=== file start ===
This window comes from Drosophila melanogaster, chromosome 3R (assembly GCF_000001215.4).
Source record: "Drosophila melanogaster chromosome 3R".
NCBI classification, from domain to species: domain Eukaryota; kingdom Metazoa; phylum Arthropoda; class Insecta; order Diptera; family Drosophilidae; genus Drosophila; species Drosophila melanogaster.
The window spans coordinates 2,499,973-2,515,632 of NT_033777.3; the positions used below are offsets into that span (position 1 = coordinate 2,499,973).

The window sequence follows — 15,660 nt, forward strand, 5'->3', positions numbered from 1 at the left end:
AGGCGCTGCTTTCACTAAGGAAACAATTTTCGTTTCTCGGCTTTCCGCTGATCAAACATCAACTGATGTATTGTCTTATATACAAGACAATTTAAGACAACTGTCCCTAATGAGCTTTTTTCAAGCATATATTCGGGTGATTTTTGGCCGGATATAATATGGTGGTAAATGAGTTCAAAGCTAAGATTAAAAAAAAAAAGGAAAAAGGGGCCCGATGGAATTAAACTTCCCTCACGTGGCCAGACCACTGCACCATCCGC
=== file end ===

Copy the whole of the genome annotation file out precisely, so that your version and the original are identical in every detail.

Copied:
This window comes from Drosophila melanogaster, chromosome 3R (assembly GCF_000001215.4).
Source record: "Drosophila melanogaster chromosome 3R".
NCBI classification, from domain to species: domain Eukaryota; kingdom Metazoa; phylum Arthropoda; class Insecta; order Diptera; family Drosophilidae; genus Drosophila; species Drosophila melanogaster.
The window spans coordinates 2,499,973-2,515,632 of NT_033777.3; the positions used below are offsets into that span (position 1 = coordinate 2,499,973).

The window sequence follows — 15,660 nt, forward strand, 5'->3', positions numbered from 1 at the left end:
AGGCGCTGCTTTCACTAAGGAAACAATTTTCGTTTCTCGGCTTTCCGCTGATCAAACATCAACTGATGTATTGTCTTATATACAAGACAATTTAAGACAACTGTCCCTAATGAGCTTTTTTCAAGCATATATTCGGGTGATTTTTGGCCGGATATAATATGGTGGTAAATGAGTTCAAAGCTAAGATTAAAAAAAAAAAGGAAAAAGGGGCCCGATGGAATTAAACTTCCCTCACGTGGCCAGACCACTGCACCATCCGC